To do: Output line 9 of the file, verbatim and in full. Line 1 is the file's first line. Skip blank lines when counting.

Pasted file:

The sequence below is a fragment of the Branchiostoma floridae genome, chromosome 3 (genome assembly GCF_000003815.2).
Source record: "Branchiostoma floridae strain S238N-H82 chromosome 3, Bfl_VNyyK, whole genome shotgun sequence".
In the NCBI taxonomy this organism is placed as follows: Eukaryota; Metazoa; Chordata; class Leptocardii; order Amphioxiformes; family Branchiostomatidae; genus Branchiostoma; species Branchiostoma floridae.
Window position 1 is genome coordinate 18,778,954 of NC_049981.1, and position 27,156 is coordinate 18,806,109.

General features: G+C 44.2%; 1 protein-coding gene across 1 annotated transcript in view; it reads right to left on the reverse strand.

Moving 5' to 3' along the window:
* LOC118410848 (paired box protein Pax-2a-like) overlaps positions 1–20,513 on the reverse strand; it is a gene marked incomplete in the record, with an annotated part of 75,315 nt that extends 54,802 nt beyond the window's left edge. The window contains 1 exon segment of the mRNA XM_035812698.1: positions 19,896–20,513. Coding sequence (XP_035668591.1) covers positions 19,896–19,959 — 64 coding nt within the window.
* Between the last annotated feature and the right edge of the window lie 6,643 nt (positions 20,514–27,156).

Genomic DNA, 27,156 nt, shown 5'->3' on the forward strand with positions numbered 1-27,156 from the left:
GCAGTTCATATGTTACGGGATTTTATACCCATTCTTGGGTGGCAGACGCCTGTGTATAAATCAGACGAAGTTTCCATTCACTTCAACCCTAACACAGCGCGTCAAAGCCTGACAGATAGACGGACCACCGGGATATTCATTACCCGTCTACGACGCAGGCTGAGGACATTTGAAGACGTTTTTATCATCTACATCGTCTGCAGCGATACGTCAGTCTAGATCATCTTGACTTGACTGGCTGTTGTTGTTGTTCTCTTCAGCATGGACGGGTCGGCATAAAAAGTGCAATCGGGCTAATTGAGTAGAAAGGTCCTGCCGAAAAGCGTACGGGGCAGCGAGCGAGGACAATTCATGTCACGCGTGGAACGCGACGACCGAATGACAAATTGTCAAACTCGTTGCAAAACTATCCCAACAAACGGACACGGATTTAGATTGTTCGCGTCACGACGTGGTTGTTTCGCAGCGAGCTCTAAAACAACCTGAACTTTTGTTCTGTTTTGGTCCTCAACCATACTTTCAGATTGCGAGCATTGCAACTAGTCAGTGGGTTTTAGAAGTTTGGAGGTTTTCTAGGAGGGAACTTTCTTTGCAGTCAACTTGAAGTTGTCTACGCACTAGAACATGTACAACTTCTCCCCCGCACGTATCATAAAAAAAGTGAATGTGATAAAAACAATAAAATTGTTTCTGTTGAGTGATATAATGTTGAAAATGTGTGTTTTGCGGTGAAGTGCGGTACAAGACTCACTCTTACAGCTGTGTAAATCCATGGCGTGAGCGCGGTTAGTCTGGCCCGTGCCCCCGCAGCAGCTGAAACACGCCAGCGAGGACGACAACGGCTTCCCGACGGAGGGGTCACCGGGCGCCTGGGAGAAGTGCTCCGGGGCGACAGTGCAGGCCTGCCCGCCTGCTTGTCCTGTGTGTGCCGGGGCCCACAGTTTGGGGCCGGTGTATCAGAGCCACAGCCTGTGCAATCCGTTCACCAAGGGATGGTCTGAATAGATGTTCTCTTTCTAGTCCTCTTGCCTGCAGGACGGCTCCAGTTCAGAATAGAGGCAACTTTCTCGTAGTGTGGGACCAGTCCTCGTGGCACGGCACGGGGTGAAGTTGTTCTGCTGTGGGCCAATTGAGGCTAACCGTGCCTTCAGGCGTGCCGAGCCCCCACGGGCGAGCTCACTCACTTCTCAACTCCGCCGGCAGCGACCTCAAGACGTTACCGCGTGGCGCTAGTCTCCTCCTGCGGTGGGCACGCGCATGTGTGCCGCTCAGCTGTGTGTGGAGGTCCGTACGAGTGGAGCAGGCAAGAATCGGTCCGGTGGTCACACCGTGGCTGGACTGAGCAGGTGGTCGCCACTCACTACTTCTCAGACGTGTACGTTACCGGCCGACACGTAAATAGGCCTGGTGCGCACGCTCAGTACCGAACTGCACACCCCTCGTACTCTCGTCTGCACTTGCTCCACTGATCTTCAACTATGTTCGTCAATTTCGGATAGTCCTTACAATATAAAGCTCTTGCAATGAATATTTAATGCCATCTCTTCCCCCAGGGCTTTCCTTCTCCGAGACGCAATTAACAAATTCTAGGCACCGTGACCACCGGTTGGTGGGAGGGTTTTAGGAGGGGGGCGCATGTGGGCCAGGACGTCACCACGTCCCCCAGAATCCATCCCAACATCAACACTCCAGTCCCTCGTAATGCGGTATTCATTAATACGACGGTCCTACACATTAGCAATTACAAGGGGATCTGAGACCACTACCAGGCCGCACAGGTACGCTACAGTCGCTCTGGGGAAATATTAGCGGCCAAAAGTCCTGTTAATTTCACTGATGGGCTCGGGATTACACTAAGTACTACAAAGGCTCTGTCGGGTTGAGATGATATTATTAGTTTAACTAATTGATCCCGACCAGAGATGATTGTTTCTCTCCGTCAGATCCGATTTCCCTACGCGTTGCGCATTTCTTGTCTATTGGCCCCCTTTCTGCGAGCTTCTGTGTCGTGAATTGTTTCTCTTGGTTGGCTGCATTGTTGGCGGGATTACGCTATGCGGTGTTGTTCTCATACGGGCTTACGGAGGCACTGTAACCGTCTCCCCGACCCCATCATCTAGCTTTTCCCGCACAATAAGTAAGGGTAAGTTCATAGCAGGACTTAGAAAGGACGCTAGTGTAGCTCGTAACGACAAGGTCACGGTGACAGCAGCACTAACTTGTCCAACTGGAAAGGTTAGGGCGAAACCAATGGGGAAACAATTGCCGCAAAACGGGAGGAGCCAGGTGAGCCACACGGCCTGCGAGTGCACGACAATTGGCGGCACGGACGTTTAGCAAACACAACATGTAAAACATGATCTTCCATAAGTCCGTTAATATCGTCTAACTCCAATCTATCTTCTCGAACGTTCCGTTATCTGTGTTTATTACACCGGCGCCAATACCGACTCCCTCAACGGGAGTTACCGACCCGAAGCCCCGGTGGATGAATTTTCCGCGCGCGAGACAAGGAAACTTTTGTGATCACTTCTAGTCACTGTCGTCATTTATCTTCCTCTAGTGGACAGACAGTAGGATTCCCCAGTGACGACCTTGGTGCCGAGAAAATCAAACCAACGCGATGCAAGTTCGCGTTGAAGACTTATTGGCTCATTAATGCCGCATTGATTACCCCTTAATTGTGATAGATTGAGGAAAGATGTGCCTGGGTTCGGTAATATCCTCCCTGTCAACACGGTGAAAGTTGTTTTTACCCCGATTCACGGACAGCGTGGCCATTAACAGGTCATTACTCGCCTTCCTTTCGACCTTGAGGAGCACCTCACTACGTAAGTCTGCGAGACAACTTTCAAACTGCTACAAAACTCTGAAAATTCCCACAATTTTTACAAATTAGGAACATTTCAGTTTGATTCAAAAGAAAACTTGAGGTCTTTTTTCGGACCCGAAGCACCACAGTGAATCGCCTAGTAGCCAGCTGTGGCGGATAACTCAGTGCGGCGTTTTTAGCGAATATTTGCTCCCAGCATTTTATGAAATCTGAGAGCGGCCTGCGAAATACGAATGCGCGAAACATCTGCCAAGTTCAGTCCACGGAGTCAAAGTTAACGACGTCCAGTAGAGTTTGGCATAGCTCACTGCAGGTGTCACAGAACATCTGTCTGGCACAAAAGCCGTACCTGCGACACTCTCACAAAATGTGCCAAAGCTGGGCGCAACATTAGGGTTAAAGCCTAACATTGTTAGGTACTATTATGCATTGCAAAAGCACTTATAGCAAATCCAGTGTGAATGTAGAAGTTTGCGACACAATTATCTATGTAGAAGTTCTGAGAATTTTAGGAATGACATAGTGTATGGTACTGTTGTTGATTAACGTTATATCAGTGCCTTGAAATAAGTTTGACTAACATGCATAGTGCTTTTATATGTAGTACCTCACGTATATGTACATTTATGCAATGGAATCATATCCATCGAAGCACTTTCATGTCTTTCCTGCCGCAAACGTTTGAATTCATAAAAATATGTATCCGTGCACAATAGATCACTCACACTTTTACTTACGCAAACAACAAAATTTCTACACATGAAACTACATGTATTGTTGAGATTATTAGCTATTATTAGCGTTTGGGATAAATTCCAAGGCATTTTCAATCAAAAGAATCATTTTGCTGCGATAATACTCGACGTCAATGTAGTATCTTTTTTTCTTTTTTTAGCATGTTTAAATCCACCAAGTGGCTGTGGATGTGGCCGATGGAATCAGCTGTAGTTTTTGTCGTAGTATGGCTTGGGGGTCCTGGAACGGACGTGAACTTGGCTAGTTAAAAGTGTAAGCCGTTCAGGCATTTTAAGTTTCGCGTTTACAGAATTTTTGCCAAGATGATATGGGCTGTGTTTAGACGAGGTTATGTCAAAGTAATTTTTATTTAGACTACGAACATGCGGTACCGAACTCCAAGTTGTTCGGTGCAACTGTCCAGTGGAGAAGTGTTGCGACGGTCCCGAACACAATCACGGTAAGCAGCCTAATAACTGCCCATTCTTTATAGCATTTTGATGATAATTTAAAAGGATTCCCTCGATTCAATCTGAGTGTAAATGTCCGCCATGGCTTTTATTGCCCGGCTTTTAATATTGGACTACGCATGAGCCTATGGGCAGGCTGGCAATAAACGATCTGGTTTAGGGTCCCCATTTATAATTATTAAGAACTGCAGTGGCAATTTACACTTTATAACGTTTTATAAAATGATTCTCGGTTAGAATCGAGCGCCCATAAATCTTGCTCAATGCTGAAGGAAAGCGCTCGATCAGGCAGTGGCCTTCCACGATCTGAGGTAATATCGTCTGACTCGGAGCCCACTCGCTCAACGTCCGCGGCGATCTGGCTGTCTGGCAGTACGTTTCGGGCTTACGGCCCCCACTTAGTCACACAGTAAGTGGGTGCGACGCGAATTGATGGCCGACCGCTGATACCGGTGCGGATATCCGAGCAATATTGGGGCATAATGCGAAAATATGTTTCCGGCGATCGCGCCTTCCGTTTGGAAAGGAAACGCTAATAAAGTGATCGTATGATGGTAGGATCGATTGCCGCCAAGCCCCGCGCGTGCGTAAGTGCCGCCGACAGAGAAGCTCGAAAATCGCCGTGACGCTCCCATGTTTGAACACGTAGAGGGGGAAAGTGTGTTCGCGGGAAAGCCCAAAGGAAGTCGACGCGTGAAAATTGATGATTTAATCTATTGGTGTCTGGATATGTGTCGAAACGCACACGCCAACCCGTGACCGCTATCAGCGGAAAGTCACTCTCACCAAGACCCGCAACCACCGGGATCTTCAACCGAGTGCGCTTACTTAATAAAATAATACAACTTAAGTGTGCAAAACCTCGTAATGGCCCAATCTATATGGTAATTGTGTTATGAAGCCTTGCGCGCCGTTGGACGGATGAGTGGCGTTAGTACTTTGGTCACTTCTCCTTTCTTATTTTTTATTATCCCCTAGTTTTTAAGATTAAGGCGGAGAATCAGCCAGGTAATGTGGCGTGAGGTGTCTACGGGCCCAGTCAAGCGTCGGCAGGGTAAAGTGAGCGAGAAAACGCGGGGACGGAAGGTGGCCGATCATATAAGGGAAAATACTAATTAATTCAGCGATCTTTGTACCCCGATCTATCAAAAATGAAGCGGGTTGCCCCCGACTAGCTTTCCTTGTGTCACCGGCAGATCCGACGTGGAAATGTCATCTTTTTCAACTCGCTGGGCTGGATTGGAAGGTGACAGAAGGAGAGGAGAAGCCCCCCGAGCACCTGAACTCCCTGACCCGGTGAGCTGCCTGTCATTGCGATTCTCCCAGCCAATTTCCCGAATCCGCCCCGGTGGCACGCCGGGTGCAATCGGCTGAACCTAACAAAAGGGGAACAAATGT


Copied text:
Genomic DNA, 27,156 nt, shown 5'->3' on the forward strand with positions numbered 1-27,156 from the left: